The question involved is whether these pinball machines - considering the details of their construction and the evidence in the case - are illegal per se. Neither gambling, nor unlawful gambling, nor "a device or machine used and employed for unlawful gambling" is defined in the Act. There is no doubt that if and when these or any other machines are actually used for unlawful gambling they are illegal and may be seized and confiscated by the Commonwealth.
It is Hornbook law that a Penal Statute must be strictly construed: Act of June 24, 1939, P.L. 872, 18 PS § 5104; Act of May 28, 1937, P.L. 1019, Art. IV, § 58, 46 PS § 558; Commonwealth ex rel. Varronne v. Cunningham, 365 Pa. 68, 73 A.2d 705; Commonwealth v. Morgan, 278 Pa. 395, 123 A. 337; Commonwealth ex rel. Keiffer v. Ceraul, 182 Pa. Superior Ct. 511, 128 A.2d 187. Admittedly there is no evidence that these machines were used or employed for the purpose of unlawful gambling. Moreover, in my judgment, if these machines can be used either for pleasure or for unlawful gambling purposes, that is not sufficient to make them illegal per se, or to justify their confiscation and destruction by the Commonwealth. The evidence and the aforesaid authorities furnish a complete and decisive determination - adverse to the Commonwealth - of the question involved in the instant case.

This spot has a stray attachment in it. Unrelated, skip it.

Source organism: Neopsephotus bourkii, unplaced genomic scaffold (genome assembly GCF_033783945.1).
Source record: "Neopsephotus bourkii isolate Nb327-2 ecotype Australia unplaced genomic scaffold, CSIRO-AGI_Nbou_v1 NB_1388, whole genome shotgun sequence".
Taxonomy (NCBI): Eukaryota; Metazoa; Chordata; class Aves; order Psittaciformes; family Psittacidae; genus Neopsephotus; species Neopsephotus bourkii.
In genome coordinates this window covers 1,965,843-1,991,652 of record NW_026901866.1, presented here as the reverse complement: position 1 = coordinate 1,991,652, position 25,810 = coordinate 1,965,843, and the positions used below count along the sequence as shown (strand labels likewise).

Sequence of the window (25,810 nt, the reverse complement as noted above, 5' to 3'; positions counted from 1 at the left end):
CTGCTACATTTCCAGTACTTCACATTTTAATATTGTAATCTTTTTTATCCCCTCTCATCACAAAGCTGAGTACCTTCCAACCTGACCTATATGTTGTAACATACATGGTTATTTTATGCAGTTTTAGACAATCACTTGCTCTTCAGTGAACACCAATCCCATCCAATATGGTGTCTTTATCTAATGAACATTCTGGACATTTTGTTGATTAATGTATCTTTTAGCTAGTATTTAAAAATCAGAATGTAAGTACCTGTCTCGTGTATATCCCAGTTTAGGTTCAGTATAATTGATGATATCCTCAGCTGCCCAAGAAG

In view of the fact that the argument and the various Court opinions have taken such a wide range, I shall discuss several of the points relied upon.
What is unlawful gambling, and what is a gambling device or machine within the meaning of § 60? It may be helpful to also consider § *fn6043 of the Act of June 24,
, P.L. 872 (The Penal Code) which provides: "Whoever makes, manufactures, or assembles any punch board, drawing card, slot machine, or any machine or device used or intended to be used for gambling, is guilty of a misdemeanor ...." Gambling itself is difficult to define; however, it involves the payment to the winner of money or something of value, and it is not limited to games or bets which are dependent solely upon chance; bets on games, or playing machines, etc., for money or something of value, even though the games or machines involve a combination of both skill and chance, and can be played for pleasure, may amount to unlawful gambling: Cf. Wigton's Return, 151 Pa. Superior Ct. 337, 30 A.2d 352.
A few examples will illustrate my differences with the majority and additional reasons for my dissent.
A backgammon board can be used for pleasure or for gambling*fn4 - it is common knowledge that it is usually used for purposes of gambling, and in the latter event a few dollars change hands. A bridge table can be used for pleasure or for gambling; it is common knowledge that it is usually used for gambling. The players play for 1/40th of a cent to a penny a point, and ten cents to a few dollars change hands every evening. In each of these games a vast majority of the players are unskillful, and those who are inexperienced or unskillful loudly proclaim to uninterested companions that the ...